Wednesday, June 24, 2015

What the GOP Lost When It Won the South

To a large extent today's Republican has become a party dominated by a mix of reactionary Southerners and religious extremists.  It is more a regional party and sectarian party than a healthy national party and the nation's changing attitudes and demographics do not auger well for its future if it continues to prostitute itself to aging white conservative Christians.  That demographic is dying off and being replaced by a mix of minority voters and younger voters who increasingly hold far right religion in disdain.  The question is, therefore, when and if sane moderates can exile the Christofascists and white supremacists from the party base.  A piece in The Daily Beast looks at the GOP's predicament.  Here are excerpts:
As the Republican field and corporations like Wal-Mart slowly but surely distance themselves from the Confederate flag, a subplot involves a trend I’ve been documenting for a while now: How the GOP is being forced to engage in some major soul searching.

The coalition the GOP assembled in order to win national elections in the latter part of the 20th century has delivered the popular vote in just one of the last six presidential elections, and it’s not realistic to expect they can win many more by relying solely on old, rural, non-college educated white men.

Not only have the demographics changed—but so have a lot of attitudes.

[C]onservatives must shed negative stereotypes that, after all, have nothing to do with conservatism to begin with. My forthcoming book, Too Dumb to Fail, is subtitled: “How the GOP Won Elections by Sacrificing Its Ideas (And How It Can Reclaim Its Conservative Roots)” largely about how conservatives can adapt to the 21st century.

Regardless of his ethnicity, I think a young urbanite who manages his stock portfolio on his smart phone and then orders an Uber should be a conservative. . . . But he won’t if he associates that word with an image of, say, a fat, intolerant redneck.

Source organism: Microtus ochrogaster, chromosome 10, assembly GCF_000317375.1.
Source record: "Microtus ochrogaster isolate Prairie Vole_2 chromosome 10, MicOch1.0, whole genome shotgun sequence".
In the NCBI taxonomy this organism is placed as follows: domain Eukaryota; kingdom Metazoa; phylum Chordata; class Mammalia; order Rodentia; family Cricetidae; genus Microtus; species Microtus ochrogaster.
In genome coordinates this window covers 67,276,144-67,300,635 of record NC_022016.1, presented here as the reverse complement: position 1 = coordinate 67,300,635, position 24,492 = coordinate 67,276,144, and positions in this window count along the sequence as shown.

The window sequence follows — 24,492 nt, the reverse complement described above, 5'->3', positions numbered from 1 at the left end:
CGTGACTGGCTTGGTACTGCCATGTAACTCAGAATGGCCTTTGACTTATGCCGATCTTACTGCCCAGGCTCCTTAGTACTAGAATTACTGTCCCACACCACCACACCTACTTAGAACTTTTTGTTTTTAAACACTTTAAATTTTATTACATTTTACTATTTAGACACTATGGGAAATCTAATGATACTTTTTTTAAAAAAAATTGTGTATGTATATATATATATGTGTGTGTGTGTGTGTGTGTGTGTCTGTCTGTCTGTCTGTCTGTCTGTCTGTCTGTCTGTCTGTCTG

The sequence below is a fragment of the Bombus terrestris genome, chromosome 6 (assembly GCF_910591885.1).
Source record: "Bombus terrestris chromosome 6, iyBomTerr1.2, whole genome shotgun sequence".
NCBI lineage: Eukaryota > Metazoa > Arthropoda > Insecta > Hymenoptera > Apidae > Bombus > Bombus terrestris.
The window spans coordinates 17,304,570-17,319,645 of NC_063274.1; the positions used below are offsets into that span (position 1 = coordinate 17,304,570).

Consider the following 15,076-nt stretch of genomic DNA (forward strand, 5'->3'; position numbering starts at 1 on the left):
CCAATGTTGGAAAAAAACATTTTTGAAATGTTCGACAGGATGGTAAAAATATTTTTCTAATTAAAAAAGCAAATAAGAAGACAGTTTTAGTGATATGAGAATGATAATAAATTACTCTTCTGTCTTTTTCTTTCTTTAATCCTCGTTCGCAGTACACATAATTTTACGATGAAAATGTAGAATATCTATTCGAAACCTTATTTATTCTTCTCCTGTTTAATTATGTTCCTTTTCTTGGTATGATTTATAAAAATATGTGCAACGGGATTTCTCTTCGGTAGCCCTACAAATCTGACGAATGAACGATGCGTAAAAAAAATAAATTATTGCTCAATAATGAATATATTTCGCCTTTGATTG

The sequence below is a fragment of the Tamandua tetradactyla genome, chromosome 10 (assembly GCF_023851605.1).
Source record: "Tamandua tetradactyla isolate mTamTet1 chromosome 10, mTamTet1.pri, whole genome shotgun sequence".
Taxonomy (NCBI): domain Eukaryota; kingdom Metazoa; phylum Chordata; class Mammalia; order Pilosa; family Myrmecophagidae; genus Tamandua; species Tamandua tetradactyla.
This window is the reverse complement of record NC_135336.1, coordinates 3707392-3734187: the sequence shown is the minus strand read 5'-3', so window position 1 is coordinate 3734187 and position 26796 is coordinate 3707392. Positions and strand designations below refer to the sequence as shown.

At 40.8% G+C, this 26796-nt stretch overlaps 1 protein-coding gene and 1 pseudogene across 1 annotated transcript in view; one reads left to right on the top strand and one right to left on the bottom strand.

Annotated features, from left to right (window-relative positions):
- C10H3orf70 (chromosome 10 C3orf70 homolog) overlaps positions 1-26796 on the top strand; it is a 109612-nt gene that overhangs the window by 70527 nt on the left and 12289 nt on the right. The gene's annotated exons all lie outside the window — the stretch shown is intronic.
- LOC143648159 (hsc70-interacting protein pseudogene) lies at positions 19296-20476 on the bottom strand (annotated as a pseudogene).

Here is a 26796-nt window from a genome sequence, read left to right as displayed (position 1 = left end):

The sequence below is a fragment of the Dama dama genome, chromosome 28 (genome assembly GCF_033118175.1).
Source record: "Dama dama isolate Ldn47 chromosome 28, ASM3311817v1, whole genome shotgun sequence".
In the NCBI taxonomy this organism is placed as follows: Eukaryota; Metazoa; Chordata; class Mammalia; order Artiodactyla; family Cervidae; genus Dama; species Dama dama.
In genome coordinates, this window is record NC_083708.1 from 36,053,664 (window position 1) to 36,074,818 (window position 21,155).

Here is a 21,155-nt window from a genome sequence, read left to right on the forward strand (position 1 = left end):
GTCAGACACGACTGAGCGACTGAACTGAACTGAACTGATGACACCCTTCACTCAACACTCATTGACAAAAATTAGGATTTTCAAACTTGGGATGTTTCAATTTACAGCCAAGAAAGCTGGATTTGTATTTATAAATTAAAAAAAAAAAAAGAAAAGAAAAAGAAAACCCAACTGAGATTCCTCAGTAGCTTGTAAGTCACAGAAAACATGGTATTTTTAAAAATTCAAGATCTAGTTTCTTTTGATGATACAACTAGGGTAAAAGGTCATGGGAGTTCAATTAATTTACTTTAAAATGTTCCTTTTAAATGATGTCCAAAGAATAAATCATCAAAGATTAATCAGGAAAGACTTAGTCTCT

The injection of Southerners into the Republican coalition—a coalition they ultimately came to dominate—couldn’t help but change the image of the GOP. There were racial, cultural, political, and even religious implications. Republicans captured the South, yes, but the South also captured the GOP. 

The Southern Strategy, As Mike Allen defined it in the Washington Post, “described Republican efforts to use race as a wedge issue—on matters such as desegregation and busing—to appeal to white southern voters.”

Around 1964, the once reliably Democratic South started to become a Republican stronghold. We may differ about what this means, and about whether the GOP deserves culpability for stirring up racial animus in order to achieve it. . . . here I’m not talking about overt racism, which I think we all condemn, but instead subtle cultural customs and signals that may seem out of touch in an America that is increasingly cosmopolitan.)

[T]he demographics of the country are changing rapidly. The electorate is rapidly becoming less white, less rural, and better educated. Yet the GOP is still culturally synonymous with, well, white, rural, less-educated southern whites, who remain a major pillar of the party’s support. And so you get to the point where guys like Scott Walker and Rand Paul spend a week ducking questions about whether the Confederate flag should be flown on government property…in 2015.

[H]ere’s what the GOP has to figure it out: how do they continue to get the Bubba vote while shedding appeals to the cultural symbolism of the past? How do they sell their conservative ideas about free markets, strong national defense, and conservative family values to 21st century Americans?

The seeds of this challenge were partly planted when the GOP became the de facto party of the South—with all the good and bad that that entails. And now the chickens have come to roost. As you watch Republicans scramble to address the changing political landscape—some more nimbly than others—keep in mind this is the backdrop.

No comments: